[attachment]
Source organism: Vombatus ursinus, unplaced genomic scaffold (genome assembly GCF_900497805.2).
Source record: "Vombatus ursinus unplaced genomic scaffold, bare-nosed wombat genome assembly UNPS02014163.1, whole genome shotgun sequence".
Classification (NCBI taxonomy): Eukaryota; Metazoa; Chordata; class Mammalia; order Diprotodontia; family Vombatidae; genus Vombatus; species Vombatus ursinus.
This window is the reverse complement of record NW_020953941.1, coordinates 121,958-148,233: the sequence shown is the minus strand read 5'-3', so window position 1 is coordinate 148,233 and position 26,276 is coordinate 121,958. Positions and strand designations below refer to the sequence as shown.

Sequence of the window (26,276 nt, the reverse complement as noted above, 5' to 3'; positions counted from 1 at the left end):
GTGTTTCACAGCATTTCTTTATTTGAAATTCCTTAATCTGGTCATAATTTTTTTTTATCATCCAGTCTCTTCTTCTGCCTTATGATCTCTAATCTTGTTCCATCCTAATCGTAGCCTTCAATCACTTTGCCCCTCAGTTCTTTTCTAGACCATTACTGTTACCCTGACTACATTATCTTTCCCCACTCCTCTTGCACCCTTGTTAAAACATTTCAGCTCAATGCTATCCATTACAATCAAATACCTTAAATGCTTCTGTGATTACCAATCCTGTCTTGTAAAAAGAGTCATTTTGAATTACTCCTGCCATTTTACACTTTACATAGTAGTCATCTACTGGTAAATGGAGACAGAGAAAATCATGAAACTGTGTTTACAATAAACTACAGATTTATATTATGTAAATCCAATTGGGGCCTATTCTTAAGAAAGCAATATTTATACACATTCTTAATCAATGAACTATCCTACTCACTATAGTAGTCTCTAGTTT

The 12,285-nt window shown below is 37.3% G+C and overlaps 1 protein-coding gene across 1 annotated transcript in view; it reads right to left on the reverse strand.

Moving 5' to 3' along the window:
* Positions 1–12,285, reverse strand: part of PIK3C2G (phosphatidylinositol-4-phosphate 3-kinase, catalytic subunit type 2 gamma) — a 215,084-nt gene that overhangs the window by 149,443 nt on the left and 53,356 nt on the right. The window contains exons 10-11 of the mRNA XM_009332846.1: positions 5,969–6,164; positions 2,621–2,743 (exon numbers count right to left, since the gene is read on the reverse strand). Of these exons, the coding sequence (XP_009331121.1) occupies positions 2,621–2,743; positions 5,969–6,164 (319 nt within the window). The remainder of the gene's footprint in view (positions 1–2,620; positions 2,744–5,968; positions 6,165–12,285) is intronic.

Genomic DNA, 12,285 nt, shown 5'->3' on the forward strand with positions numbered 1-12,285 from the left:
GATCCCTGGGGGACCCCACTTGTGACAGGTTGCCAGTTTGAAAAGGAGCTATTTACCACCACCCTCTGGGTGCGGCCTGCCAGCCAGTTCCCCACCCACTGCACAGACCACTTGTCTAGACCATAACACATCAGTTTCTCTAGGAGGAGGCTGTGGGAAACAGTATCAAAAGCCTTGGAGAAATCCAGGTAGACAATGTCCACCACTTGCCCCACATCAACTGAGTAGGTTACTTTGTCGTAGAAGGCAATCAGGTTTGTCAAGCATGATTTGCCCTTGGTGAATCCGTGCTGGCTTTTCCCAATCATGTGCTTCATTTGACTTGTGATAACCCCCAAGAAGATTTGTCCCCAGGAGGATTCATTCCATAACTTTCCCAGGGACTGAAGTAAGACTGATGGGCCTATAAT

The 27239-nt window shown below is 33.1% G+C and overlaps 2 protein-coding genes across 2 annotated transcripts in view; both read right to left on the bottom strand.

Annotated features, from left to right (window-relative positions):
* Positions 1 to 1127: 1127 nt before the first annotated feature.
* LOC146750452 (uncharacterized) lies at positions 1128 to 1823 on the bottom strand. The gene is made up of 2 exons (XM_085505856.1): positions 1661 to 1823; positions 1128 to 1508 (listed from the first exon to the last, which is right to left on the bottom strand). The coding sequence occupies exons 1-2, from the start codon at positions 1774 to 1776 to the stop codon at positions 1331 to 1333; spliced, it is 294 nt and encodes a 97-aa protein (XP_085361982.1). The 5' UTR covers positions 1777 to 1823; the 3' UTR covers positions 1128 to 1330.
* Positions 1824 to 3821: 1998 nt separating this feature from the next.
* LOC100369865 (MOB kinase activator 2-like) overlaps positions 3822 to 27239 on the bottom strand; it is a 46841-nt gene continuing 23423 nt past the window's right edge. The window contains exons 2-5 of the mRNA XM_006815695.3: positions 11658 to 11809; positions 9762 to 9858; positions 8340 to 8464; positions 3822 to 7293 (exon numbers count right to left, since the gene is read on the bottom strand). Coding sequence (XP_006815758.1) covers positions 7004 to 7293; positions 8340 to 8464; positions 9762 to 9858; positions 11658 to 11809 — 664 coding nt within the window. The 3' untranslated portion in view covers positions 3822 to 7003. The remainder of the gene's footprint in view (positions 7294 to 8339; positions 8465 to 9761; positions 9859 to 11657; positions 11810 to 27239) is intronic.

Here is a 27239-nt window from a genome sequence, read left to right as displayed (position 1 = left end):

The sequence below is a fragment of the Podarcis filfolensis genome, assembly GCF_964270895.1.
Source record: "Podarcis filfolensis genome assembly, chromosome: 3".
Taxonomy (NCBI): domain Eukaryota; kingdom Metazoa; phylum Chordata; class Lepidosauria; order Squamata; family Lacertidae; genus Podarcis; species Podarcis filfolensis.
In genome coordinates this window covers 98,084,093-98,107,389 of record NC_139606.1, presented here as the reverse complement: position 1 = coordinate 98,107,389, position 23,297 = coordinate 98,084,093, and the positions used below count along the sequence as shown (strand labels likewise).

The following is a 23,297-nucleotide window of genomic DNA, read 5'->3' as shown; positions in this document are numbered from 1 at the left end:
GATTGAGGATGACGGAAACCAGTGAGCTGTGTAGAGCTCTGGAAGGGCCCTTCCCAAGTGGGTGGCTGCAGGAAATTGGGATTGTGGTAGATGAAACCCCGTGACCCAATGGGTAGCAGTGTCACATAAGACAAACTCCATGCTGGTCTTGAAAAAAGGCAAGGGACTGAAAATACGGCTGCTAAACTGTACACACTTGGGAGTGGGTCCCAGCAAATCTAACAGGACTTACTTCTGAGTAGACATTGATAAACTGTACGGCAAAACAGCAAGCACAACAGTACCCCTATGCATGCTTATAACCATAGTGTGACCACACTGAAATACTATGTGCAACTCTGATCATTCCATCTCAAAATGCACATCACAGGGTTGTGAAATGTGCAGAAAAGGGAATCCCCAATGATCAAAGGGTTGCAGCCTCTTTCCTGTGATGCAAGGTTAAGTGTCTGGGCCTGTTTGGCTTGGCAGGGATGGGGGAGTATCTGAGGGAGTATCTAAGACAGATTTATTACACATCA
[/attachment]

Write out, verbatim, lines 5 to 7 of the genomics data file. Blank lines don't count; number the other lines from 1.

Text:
Sequence of the window (26,276 nt, the reverse complement as noted above, 5' to 3'; positions counted from 1 at the left end):
GTGTTTCACAGCATTTCTTTATTTGAAATTCCTTAATCTGGTCATAATTTTTTTTTATCATCCAGTCTCTTCTTCTGCCTTATGATCTCTAATCTTGTTCCATCCTAATCGTAGCCTTCAATCACTTTGCCCCTCAGTTCTTTTCTAGACCATTACTGTTACCCTGACTACATTATCTTTCCCCACTCCTCTTGCACCCTTGTTAAAACATTTCAGCTCAATGCTATCCATTACAATCAAATACCTTAAATGCTTCTGTGATTACCAATCCTGTCTTGTAAAAAGAGTCATTTTGAATTACTCCTGCCATTTTACACTTTACATAGTAGTCATCTACTGGTAAATGGAGACAGAGAAAATCATGAAACTGTGTTTACAATAAACTACAGATTTATATTATGTAAATCCAATTGGGGCCTATTCTTAAGAAAGCAATATTTATACACATTCTTAATCAATGAACTATCCTACTCACTATAGTAGTCTCTAGTTT

The 12,285-nt window shown below is 37.3% G+C and overlaps 1 protein-coding gene across 1 annotated transcript in view; it reads right to left on the reverse strand.